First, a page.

roost

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 [ˈruːst]



WordReference Random House Learner's Dictionary of American English © 2019
roost /rust/USA pronunciation   n. [countable]
  1. Birdsa perch upon which birds rest.

v. [no object]
  1. Birdsto sit on a perch, etc.
  2. to settle or stay, esp. for the night.
Idioms
  1. Idiomscome home to roost, [no object] (of an action) to boomerang or backfire:All his sneaky behavior has come home to roost because now no one trusts him.


WordReference Random House Unabridged Dictionary of American English © 2019
roost (ro̅o̅st),USA pronunciation  n. 
  1. Birdsa perch upon which birds or fowls rest at night.
  2. Birdsa large cage, house, or place for fowls or birds to roost in.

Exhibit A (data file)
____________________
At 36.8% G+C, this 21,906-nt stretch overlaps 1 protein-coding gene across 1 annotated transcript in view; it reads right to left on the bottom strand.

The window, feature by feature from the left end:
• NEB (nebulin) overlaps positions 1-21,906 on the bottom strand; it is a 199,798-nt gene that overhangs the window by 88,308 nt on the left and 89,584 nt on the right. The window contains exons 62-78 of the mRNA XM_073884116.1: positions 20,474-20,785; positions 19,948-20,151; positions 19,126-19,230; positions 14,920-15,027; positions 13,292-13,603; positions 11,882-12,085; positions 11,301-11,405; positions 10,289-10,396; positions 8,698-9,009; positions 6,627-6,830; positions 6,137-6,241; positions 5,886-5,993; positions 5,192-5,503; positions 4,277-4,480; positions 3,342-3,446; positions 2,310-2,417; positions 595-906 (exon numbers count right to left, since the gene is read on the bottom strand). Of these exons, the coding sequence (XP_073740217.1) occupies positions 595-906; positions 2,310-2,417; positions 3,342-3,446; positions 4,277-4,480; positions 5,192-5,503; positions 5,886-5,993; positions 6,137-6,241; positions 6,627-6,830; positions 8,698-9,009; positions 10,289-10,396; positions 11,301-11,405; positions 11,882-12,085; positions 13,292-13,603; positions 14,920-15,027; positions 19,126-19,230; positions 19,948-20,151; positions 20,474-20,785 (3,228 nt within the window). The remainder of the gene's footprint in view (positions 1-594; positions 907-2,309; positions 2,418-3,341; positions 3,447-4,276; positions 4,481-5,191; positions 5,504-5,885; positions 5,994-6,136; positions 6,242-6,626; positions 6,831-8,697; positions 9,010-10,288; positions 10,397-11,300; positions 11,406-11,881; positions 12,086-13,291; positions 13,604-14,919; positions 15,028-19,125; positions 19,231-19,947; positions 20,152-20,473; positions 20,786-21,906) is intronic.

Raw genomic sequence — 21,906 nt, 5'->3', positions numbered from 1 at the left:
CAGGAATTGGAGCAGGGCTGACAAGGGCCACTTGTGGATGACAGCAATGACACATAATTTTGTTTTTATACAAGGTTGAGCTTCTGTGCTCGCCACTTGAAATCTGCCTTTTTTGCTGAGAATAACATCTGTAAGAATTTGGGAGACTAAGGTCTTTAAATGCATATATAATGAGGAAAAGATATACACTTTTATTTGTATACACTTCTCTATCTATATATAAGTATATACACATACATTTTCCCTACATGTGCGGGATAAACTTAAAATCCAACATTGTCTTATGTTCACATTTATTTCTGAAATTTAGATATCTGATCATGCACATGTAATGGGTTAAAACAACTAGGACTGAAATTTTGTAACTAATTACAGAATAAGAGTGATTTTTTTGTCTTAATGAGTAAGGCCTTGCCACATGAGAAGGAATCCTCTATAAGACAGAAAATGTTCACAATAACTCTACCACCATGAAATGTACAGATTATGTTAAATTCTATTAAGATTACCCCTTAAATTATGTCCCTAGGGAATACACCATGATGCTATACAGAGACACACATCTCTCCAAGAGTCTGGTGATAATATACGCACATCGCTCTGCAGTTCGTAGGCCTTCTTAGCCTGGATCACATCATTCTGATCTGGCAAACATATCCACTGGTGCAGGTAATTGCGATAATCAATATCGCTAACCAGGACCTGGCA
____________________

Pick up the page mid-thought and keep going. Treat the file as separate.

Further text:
3. a place for sitting, resting, or lodging.
  4. rule the roost, to be in charge or control;
    dominate:It was only too apparent that his grandfather ruled the roost.

v.i. 
  1. Birdsto sit or rest on a roost, perch, etc.
  2. to settle or stay, esp. for the night.
  3. come home to roost, (of an action) to revert or react unfavorably to the doer;
    boomerang:an evil deed that came home to roost and ruined his life.
  • bef. 1100; Middle English roost (noun, nominal), Old English hrōst; cognate with Middle Dutch roest


Collins Concise English Dictionary © HarperCollins Publishers::

roost /ruːst/ n
  1. a place, perch, branch, etc, where birds, esp domestic fowl, rest or sleep
  2. a temporary place to rest or stay
vb
  1. (intransitive) to rest or sleep on a roost
  2. (intransitive) to settle down or stay
  3. come home to roostto have unfavourable repercussions
Etymology: Old English hrōst; related to Old Saxon hrost loft, German Rost grid



Roost /ruːst/ n
  1. the Roosta powerful current caused by conflicting tides around the Shetland and Orkney Islands
Etymology: 16th Century: from Old Norse röst



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